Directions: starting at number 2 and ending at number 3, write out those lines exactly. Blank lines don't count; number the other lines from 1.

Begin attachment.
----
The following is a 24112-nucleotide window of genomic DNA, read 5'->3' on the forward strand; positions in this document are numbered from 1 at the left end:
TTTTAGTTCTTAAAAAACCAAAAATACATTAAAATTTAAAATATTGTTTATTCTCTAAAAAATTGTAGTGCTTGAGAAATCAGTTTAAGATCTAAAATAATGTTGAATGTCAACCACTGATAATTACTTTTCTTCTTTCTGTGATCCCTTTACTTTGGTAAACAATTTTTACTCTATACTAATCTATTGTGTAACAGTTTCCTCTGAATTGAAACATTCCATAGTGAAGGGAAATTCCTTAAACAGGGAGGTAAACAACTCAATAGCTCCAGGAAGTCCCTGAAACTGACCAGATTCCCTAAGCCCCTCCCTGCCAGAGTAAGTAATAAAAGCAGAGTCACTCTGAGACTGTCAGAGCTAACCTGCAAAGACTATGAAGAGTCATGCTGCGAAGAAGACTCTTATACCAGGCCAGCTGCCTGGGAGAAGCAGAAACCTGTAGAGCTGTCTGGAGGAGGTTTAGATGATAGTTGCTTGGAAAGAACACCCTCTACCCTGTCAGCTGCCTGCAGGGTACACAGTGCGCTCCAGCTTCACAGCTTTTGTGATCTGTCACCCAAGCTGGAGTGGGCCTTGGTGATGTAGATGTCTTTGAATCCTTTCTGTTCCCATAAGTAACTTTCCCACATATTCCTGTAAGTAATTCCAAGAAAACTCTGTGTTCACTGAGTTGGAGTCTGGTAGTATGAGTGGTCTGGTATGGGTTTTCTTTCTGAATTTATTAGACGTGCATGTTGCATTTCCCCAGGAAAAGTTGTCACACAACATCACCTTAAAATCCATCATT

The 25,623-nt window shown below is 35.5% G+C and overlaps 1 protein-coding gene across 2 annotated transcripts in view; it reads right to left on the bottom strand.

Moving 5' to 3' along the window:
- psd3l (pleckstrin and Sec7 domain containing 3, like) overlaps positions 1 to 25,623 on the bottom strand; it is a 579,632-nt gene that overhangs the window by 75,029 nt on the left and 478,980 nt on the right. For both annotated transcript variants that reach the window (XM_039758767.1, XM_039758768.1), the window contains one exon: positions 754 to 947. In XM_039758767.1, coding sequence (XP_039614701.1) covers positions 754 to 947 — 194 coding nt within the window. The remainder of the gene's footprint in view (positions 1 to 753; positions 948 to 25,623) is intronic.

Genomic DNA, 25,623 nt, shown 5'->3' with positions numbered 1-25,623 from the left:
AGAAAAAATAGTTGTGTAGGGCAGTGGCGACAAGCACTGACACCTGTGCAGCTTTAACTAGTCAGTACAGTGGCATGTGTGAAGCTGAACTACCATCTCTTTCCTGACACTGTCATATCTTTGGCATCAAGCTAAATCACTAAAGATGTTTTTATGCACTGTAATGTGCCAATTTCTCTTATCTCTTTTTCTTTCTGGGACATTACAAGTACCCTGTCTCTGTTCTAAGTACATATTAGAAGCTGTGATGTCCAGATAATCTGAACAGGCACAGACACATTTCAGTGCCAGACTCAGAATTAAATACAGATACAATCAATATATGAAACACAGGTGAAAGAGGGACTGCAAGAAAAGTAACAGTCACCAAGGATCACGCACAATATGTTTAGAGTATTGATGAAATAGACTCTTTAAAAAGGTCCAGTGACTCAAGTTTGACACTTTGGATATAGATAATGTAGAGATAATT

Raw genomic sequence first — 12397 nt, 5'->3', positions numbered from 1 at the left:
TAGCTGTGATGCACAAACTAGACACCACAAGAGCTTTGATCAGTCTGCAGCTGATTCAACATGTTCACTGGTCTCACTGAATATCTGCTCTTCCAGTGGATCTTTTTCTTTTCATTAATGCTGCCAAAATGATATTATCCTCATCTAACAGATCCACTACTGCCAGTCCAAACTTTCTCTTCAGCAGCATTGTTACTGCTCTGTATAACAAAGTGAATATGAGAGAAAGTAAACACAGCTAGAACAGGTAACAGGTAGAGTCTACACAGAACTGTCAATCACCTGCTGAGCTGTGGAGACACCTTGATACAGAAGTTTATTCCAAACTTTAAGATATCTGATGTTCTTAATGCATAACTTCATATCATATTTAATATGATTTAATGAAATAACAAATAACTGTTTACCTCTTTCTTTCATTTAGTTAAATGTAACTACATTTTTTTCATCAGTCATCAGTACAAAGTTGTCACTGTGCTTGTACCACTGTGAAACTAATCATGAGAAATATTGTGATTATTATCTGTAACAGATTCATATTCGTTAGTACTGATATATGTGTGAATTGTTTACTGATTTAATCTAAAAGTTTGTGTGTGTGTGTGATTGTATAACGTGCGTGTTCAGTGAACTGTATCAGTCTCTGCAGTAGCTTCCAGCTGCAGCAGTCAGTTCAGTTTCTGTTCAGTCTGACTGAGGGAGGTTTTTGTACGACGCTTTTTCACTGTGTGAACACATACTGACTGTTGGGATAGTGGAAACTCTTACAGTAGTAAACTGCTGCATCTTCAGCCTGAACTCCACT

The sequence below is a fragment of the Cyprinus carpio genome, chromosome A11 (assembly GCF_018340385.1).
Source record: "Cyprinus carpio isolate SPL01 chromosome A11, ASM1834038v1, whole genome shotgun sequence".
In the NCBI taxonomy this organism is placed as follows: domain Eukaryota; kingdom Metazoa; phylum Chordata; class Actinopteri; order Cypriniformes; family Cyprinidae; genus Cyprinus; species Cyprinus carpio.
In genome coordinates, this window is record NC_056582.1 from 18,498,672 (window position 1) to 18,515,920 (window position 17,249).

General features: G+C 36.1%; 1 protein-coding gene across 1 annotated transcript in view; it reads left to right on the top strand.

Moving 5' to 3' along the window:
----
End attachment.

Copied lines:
TTTTAGTTCTTAAAAAACCAAAAATACATTAAAATTTAAAATATTGTTTATTCTCTAAAAAATTGTAGTGCTTGAGAAATCAGTTTAAGATCTAAAATAATGTTGAATGTCAACCACTGATAATTACTTTTCTTCTTTCTGTGATCCCTTTACTTTGGTAAACAATTTTTACTCTATACTAATCTATTGTGTAACAGTTTCCTCTGAATTGAAACATTCCATAGTGAAGGGAAATTCCTTAAACAGGGAGGTAAACAACTCAATAGCTCCAGGAAGTCCCTGAAACTGACCAGATTCCCTAAGCCCCTCCCTGCCAGAGTAAGTAATAAAAGCAGAGTCACTCTGAGACTGTCAGAGCTAACCTGCAAAGACTATGAAGAGTCATGCTGCGAAGAAGACTCTTATACCAGGCCAGCTGCCTGGGAGAAGCAGAAACCTGTAGAGCTGTCTGGAGGAGGTTTAGATGATAGTTGCTTGGAAAGAACACCCTCTACCCTGTCAGCTGCCTGCAGGGTACACAGTGCGCTCCAGCTTCACAGCTTTTGTGATCTGTCACCCAAGCTGGAGTGGGCCTTGGTGATGTAGATGTCTTTGAATCCTTTCTGTTCCCATAAGTAACTTTCCCACATATTCCTGTAAGTAATTCCAAGAAAACTCTGTGTTCACTGAGTTGGAGTCTGGTAGTATGAGTGGTCTGGTATGGGTTTTCTTTCTGAATTTATTAGACGTGCATGTTGCATTTCCCCAGGAAAAGTTGTCACACAACATCACCTTAAAATCCATCATT

The 25,623-nt window shown below is 35.5% G+C and overlaps 1 protein-coding gene across 2 annotated transcripts in view; it reads right to left on the bottom strand.